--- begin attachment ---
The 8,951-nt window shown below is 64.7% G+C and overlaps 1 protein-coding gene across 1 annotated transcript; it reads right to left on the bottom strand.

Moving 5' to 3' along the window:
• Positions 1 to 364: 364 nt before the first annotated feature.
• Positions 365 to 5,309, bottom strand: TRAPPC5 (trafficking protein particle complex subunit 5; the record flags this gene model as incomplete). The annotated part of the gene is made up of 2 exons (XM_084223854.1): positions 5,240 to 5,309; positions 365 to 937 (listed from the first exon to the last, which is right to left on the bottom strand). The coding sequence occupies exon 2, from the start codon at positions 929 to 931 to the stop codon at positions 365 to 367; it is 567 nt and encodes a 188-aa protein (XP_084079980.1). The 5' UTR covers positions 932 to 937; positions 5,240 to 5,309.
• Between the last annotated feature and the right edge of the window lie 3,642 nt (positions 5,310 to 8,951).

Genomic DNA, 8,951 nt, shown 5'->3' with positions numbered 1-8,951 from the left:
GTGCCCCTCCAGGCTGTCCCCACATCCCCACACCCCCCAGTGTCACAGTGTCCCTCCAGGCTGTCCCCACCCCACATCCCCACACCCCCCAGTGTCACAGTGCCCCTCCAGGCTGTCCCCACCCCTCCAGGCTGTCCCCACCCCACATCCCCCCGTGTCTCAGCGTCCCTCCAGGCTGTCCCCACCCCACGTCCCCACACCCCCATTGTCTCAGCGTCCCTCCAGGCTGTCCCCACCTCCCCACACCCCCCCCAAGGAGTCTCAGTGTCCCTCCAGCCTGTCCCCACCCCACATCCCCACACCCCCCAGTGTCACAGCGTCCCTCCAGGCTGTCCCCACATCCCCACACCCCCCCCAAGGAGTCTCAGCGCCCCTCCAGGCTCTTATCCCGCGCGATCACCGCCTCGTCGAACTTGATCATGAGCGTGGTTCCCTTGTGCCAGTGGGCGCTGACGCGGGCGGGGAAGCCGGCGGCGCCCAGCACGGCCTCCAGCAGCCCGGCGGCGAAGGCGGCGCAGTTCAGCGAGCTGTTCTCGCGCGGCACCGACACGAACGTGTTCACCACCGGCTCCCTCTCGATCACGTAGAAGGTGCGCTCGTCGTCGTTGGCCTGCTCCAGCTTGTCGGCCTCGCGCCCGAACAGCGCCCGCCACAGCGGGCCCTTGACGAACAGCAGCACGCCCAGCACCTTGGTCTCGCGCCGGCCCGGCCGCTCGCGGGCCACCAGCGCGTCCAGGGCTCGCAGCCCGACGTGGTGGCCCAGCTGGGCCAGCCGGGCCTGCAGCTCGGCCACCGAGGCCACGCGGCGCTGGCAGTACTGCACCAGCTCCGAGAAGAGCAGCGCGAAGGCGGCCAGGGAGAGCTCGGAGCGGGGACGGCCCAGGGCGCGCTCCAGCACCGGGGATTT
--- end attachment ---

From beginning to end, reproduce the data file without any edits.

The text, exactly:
The 8,951-nt window shown below is 64.7% G+C and overlaps 1 protein-coding gene across 1 annotated transcript; it reads right to left on the bottom strand.

Moving 5' to 3' along the window:
• Positions 1 to 364: 364 nt before the first annotated feature.
• Positions 365 to 5,309, bottom strand: TRAPPC5 (trafficking protein particle complex subunit 5; the record flags this gene model as incomplete). The annotated part of the gene is made up of 2 exons (XM_084223854.1): positions 5,240 to 5,309; positions 365 to 937 (listed from the first exon to the last, which is right to left on the bottom strand). The coding sequence occupies exon 2, from the start codon at positions 929 to 931 to the stop codon at positions 365 to 367; it is 567 nt and encodes a 188-aa protein (XP_084079980.1). The 5' UTR covers positions 932 to 937; positions 5,240 to 5,309.
• Between the last annotated feature and the right edge of the window lie 3,642 nt (positions 5,310 to 8,951).

Genomic DNA, 8,951 nt, shown 5'->3' with positions numbered 1-8,951 from the left:
GTGCCCCTCCAGGCTGTCCCCACATCCCCACACCCCCCAGTGTCACAGTGTCCCTCCAGGCTGTCCCCACCCCACATCCCCACACCCCCCAGTGTCACAGTGCCCCTCCAGGCTGTCCCCACCCCTCCAGGCTGTCCCCACCCCACATCCCCCCGTGTCTCAGCGTCCCTCCAGGCTGTCCCCACCCCACGTCCCCACACCCCCATTGTCTCAGCGTCCCTCCAGGCTGTCCCCACCTCCCCACACCCCCCCCAAGGAGTCTCAGTGTCCCTCCAGCCTGTCCCCACCCCACATCCCCACACCCCCCAGTGTCACAGCGTCCCTCCAGGCTGTCCCCACATCCCCACACCCCCCCCAAGGAGTCTCAGCGCCCCTCCAGGCTCTTATCCCGCGCGATCACCGCCTCGTCGAACTTGATCATGAGCGTGGTTCCCTTGTGCCAGTGGGCGCTGACGCGGGCGGGGAAGCCGGCGGCGCCCAGCACGGCCTCCAGCAGCCCGGCGGCGAAGGCGGCGCAGTTCAGCGAGCTGTTCTCGCGCGGCACCGACACGAACGTGTTCACCACCGGCTCCCTCTCGATCACGTAGAAGGTGCGCTCGTCGTCGTTGGCCTGCTCCAGCTTGTCGGCCTCGCGCCCGAACAGCGCCCGCCACAGCGGGCCCTTGACGAACAGCAGCACGCCCAGCACCTTGGTCTCGCGCCGGCCCGGCCGCTCGCGGGCCACCAGCGCGTCCAGGGCTCGCAGCCCGACGTGGTGGCCCAGCTGGGCCAGCCGGGCCTGCAGCTCGGCCACCGAGGCCACGCGGCGCTGGCAGTACTGCACCAGCTCCGAGAAGAGCAGCGCGAAGGCGGCCAGGGAGAGCTCGGAGCGGGGACGGCCCAGGGCGCGCTCCAGCACCGGGGATTT